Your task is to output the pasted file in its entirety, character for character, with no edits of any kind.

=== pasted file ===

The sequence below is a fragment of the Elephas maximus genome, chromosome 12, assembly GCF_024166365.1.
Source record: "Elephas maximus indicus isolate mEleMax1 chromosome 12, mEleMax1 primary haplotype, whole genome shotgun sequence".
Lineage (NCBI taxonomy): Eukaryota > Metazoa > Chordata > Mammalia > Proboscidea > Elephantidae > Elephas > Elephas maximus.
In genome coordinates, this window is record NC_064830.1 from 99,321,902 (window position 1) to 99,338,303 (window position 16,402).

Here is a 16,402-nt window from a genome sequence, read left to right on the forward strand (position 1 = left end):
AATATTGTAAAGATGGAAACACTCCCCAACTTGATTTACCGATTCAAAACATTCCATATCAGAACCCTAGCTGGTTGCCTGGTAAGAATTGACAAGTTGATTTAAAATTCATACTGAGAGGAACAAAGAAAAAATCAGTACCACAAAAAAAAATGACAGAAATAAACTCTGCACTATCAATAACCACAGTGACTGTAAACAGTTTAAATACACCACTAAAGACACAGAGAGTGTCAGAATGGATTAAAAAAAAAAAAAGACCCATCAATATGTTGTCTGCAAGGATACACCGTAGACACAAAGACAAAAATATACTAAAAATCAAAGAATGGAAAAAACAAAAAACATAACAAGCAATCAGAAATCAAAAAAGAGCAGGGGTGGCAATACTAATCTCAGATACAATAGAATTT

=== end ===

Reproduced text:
The sequence below is a fragment of the Elephas maximus genome, chromosome 12, assembly GCF_024166365.1.
Source record: "Elephas maximus indicus isolate mEleMax1 chromosome 12, mEleMax1 primary haplotype, whole genome shotgun sequence".
Lineage (NCBI taxonomy): Eukaryota > Metazoa > Chordata > Mammalia > Proboscidea > Elephantidae > Elephas > Elephas maximus.
In genome coordinates, this window is record NC_064830.1 from 99,321,902 (window position 1) to 99,338,303 (window position 16,402).

Here is a 16,402-nt window from a genome sequence, read left to right on the forward strand (position 1 = left end):
AATATTGTAAAGATGGAAACACTCCCCAACTTGATTTACCGATTCAAAACATTCCATATCAGAACCCTAGCTGGTTGCCTGGTAAGAATTGACAAGTTGATTTAAAATTCATACTGAGAGGAACAAAGAAAAAATCAGTACCACAAAAAAAAATGACAGAAATAAACTCTGCACTATCAATAACCACAGTGACTGTAAACAGTTTAAATACACCACTAAAGACACAGAGAGTGTCAGAATGGATTAAAAAAAAAAAAAGACCCATCAATATGTTGTCTGCAAGGATACACCGTAGACACAAAGACAAAAATATACTAAAAATCAAAGAATGGAAAAAACAAAAAACATAACAAGCAATCAGAAATCAAAAAAGAGCAGGGGTGGCAATACTAATCTCAGATACAATAGAATTT